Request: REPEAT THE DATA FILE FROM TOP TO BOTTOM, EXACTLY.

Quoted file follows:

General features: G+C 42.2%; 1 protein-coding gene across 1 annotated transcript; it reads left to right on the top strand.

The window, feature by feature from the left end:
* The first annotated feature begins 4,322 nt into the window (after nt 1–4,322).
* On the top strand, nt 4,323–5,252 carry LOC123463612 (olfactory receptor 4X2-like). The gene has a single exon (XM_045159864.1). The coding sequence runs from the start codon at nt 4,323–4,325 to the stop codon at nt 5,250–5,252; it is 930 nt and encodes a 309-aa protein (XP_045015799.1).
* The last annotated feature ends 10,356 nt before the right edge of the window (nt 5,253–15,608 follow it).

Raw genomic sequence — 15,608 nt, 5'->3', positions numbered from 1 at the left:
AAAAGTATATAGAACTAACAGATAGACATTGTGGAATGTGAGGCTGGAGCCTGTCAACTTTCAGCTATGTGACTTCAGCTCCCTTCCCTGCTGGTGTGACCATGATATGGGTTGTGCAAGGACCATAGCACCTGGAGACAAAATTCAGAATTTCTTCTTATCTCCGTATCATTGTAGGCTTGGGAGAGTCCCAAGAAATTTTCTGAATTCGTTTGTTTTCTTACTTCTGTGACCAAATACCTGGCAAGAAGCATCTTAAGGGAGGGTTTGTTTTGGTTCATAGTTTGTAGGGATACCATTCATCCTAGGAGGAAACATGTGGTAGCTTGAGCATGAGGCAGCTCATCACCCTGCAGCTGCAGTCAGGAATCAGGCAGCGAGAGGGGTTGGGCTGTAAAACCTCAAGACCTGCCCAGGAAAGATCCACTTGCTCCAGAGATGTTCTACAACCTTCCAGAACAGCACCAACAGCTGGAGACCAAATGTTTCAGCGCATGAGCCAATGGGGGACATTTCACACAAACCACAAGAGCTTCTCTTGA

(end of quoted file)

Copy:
General features: G+C 42.2%; 1 protein-coding gene across 1 annotated transcript; it reads left to right on the top strand.

The window, feature by feature from the left end:
* The first annotated feature begins 4,322 nt into the window (after nt 1–4,322).
* On the top strand, nt 4,323–5,252 carry LOC123463612 (olfactory receptor 4X2-like). The gene has a single exon (XM_045159864.1). The coding sequence runs from the start codon at nt 4,323–4,325 to the stop codon at nt 5,250–5,252; it is 930 nt and encodes a 309-aa protein (XP_045015799.1).
* The last annotated feature ends 10,356 nt before the right edge of the window (nt 5,253–15,608 follow it).

Raw genomic sequence — 15,608 nt, 5'->3', positions numbered from 1 at the left:
AAAAGTATATAGAACTAACAGATAGACATTGTGGAATGTGAGGCTGGAGCCTGTCAACTTTCAGCTATGTGACTTCAGCTCCCTTCCCTGCTGGTGTGACCATGATATGGGTTGTGCAAGGACCATAGCACCTGGAGACAAAATTCAGAATTTCTTCTTATCTCCGTATCATTGTAGGCTTGGGAGAGTCCCAAGAAATTTTCTGAATTCGTTTGTTTTCTTACTTCTGTGACCAAATACCTGGCAAGAAGCATCTTAAGGGAGGGTTTGTTTTGGTTCATAGTTTGTAGGGATACCATTCATCCTAGGAGGAAACATGTGGTAGCTTGAGCATGAGGCAGCTCATCACCCTGCAGCTGCAGTCAGGAATCAGGCAGCGAGAGGGGTTGGGCTGTAAAACCTCAAGACCTGCCCAGGAAAGATCCACTTGCTCCAGAGATGTTCTACAACCTTCCAGAACAGCACCAACAGCTGGAGACCAAATGTTTCAGCGCATGAGCCAATGGGGGACATTTCACACAAACCACAAGAGCTTCTCTTGA